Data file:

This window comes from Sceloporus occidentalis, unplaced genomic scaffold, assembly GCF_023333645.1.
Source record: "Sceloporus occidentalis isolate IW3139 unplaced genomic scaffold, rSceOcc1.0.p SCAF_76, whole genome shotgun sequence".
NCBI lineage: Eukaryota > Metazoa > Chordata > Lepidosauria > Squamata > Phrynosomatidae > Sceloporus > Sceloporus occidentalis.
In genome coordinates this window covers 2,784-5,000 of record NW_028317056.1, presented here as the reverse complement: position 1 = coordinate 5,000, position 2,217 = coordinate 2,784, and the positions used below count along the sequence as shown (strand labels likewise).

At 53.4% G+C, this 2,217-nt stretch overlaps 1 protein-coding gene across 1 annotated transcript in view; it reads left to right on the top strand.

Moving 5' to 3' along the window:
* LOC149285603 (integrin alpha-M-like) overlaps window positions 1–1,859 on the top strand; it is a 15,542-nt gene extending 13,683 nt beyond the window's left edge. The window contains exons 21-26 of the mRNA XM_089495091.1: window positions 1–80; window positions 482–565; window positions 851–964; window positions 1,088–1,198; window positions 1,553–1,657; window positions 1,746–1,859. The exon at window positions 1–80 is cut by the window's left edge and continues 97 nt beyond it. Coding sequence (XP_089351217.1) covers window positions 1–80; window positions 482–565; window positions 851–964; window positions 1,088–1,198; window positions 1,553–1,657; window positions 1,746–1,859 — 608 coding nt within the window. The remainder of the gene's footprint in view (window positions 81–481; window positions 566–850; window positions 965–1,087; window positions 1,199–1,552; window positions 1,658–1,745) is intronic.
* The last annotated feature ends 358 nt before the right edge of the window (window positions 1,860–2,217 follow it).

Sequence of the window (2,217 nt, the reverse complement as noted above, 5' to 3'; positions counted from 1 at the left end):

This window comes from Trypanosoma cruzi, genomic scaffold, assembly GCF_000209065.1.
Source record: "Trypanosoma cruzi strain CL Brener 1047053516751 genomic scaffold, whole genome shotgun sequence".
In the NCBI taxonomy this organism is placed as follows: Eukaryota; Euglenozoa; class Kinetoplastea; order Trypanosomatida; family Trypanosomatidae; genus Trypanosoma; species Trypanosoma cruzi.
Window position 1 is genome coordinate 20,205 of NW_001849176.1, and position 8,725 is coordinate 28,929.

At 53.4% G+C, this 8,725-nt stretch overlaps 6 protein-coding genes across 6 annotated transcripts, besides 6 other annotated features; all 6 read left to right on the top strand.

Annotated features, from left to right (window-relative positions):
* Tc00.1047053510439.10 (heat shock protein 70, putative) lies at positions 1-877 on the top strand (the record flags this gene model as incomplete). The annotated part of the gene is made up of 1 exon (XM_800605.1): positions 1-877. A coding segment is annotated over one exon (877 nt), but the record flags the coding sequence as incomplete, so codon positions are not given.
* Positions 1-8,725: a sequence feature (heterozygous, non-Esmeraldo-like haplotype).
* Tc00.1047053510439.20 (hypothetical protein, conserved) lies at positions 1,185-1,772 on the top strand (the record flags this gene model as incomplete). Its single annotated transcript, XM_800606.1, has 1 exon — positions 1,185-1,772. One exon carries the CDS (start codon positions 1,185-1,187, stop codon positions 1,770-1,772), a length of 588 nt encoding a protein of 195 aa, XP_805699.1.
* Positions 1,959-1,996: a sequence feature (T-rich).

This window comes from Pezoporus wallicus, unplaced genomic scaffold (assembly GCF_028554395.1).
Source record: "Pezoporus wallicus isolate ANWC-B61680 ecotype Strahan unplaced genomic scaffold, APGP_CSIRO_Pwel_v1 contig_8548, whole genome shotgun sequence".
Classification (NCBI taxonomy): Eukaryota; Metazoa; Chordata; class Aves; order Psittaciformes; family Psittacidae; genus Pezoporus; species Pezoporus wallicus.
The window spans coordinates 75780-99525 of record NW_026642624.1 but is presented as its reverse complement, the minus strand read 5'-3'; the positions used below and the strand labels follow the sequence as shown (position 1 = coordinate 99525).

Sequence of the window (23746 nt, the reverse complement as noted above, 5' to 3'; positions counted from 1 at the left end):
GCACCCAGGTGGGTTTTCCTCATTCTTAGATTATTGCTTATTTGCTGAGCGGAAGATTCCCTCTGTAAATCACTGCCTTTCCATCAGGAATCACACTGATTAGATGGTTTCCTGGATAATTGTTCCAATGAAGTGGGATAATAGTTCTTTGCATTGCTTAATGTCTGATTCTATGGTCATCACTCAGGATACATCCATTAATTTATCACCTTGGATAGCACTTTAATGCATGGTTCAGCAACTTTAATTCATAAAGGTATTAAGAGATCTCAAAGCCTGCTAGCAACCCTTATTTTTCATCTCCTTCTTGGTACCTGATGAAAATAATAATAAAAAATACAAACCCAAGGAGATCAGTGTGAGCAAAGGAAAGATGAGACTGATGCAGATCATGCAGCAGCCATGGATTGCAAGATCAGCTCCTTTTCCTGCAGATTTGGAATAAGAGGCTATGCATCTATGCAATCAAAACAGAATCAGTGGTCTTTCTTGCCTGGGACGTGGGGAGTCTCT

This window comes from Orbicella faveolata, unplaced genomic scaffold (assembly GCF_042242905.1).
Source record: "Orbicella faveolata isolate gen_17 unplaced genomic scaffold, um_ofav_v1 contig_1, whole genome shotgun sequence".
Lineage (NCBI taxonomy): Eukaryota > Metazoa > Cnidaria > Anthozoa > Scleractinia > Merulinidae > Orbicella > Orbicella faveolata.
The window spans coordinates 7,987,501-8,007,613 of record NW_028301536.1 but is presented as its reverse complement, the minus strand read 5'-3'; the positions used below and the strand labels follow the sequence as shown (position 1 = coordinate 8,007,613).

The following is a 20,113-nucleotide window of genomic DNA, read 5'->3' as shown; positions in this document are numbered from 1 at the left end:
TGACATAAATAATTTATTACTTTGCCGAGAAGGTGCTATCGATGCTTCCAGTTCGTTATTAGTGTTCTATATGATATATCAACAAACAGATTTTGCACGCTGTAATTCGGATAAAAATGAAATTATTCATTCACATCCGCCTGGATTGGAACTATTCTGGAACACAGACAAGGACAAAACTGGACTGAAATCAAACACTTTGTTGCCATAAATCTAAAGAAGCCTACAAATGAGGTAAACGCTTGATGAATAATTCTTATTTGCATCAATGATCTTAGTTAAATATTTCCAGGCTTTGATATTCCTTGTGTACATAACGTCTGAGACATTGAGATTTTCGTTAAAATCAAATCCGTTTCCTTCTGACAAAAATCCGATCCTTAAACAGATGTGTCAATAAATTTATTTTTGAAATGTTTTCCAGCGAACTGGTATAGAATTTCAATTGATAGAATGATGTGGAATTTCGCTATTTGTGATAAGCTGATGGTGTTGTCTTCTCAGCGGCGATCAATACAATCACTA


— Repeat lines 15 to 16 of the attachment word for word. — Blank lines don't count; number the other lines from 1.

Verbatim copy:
Annotated features, from left to right (window-relative positions):
* Tc00.1047053510439.10 (heat shock protein 70, putative) lies at positions 1-877 on the top strand (the record flags this gene model as incomplete). The annotated part of the gene is made up of 1 exon (XM_800605.1): positions 1-877. A coding segment is annotated over one exon (877 nt), but the record flags the coding sequence as incomplete, so codon positions are not given.